Discussion on research teams at IGDORE

I recently had an engaging email exchange with @paoladm, a new researcher at IGDORE. This discussion touched on a lot of areas, but one of the most important was encouraging research groups/teams to form and work on projects that address questions related to IGDOREs values (healthy, global, open and replicable). IGDORE affiliates discuss OS a lot (on this forum and elsewhere) - IGDORE research teams could offer a new way for distributed research teams to form and conduct research on OS that have real research outcomes.

What would IGDORE research teams look like? Well, many researchers at IGDORE are interested in Open and Replicable Science and/or metascience: several researchers could come together and form a research team looking at, for example, the use and attitudes towards preprints in different fields. After approval from the IGDORE board, this could be called the ‘IGDORE preprint usage evaluation group’ and would receive institutional support from IGDORE, like administrative assistance, a page on our site describing the group’s work and findings, etc. New IGDORE affiliates interested in studying preprint usage could join the existing team and while individual team members could apply for individual project funding through IGDORE (or another academic affiliation they may have), there may also be opportunities for the team to apply for institutional grants through IGDORE. As many IGDORE affiliates work independently, research teams would provide peers and increased support for independent researchers to make scientific contributions through IGDORE.

Why experiment with new models for research organization? Well, constraining work to a single lab or institute generally limits the location where participants can be based, a collaboration between researchers based at different universities fragments the administration and infrastructure between different institutions, while founding a new organization for each project involves requires going through a lot of bureaucracy that isn’t central project’s goals. Are any of those well suited for how most of IGDORE’s researchers want to work on OS projects? Probably not. IGDOREs goal would be to work in consultation with our researchers to develop an organization model that is well suited for enabling most of our researchers to work on the sorts of OS projects they are interested in. Last and possibly least, experimenting with institutional design has recently become quite trendy.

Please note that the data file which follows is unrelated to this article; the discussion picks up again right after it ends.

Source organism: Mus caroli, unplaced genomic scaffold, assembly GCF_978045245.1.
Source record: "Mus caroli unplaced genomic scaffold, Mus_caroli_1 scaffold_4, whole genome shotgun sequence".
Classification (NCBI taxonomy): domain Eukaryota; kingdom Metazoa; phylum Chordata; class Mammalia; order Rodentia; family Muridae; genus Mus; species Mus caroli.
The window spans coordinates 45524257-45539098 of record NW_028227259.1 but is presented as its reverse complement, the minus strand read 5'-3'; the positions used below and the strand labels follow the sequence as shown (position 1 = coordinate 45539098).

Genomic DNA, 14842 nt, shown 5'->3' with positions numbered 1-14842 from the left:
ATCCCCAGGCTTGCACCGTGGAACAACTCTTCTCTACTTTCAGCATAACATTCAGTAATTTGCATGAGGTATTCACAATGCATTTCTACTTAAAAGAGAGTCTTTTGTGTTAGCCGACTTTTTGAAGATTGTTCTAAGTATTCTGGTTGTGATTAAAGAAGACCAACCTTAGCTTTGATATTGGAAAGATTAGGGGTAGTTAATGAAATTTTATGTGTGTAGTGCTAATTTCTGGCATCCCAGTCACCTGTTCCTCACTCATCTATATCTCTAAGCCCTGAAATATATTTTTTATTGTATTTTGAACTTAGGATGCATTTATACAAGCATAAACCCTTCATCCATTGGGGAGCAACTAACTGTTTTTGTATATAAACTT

What would we need to make IGDORE research teams a reality? (suggestions mostly from @paoladm):

  • a process/workflow template
  • metrics to track outcomes
  • internal project pages (OSF, GitHub?)
  • external project pages (on the igdore.org site?)
  • internal communication channels (private forum category, slack?)
  • funding (this is potentially a recursive problem as results+teams are often needed before the funding that facilitates them)
  • team leaders (not necessarily PIs, but people motivated to start team moving and take some responsibility for ensuring goals are met)

And what would IGDORE’s research teams work on? Well, basically anything related to the intersection of the values of healthy, global, open and replicable with research and education! (IGDORE’s current Open Scientific Practices page is an initial example) Specifically, @paoladm mentioned interest in exposing flaws in the peer-review process (do you want to expand on this Paola?). Open and replicable (let alone health and global) science is a big space and more project ideas are also very welcome :slight_smile:

@heidi also recently suggested using IGDORE to support the creation of new types of research collaborations and teams (The IGDORE Project: Reinventing Academia with an Open (Science) Mind - #8 by heidi) and two of our recent In Focus interviewees (@Daniel_Cleather and @sivashchenko) have also mentioned wanting to see more collaborative activities at IGDORE. So to keep the momentum going, I’m tagging @IGDORE_everyone - please feel free to share your thoughts on this with the rest of the institute:

  • Do IGDORE research teams sounds like a good idea?
  • Would you be interested in working on one?
  • Or do you think that the existing options for research collaboration are already good enough?

IGDORE research teams are still just an idea, but if there is enough interest in them then I think the institute could start moving towards making them a reality :smiley:

Note that I can also imagine IGDORE affiliates developing collaborations and projects related to their individual research areas (e.g. psychology and physics). I also think that IGDORE would be a good place for field-specific research collaborations to form, but I feel that these are likely to be more similar to traditional collaborations and require less formal support from IGDORE. However, this is also open to discussion and it might eventually make sense to have an ‘IGDORE particle physics group’ (for example)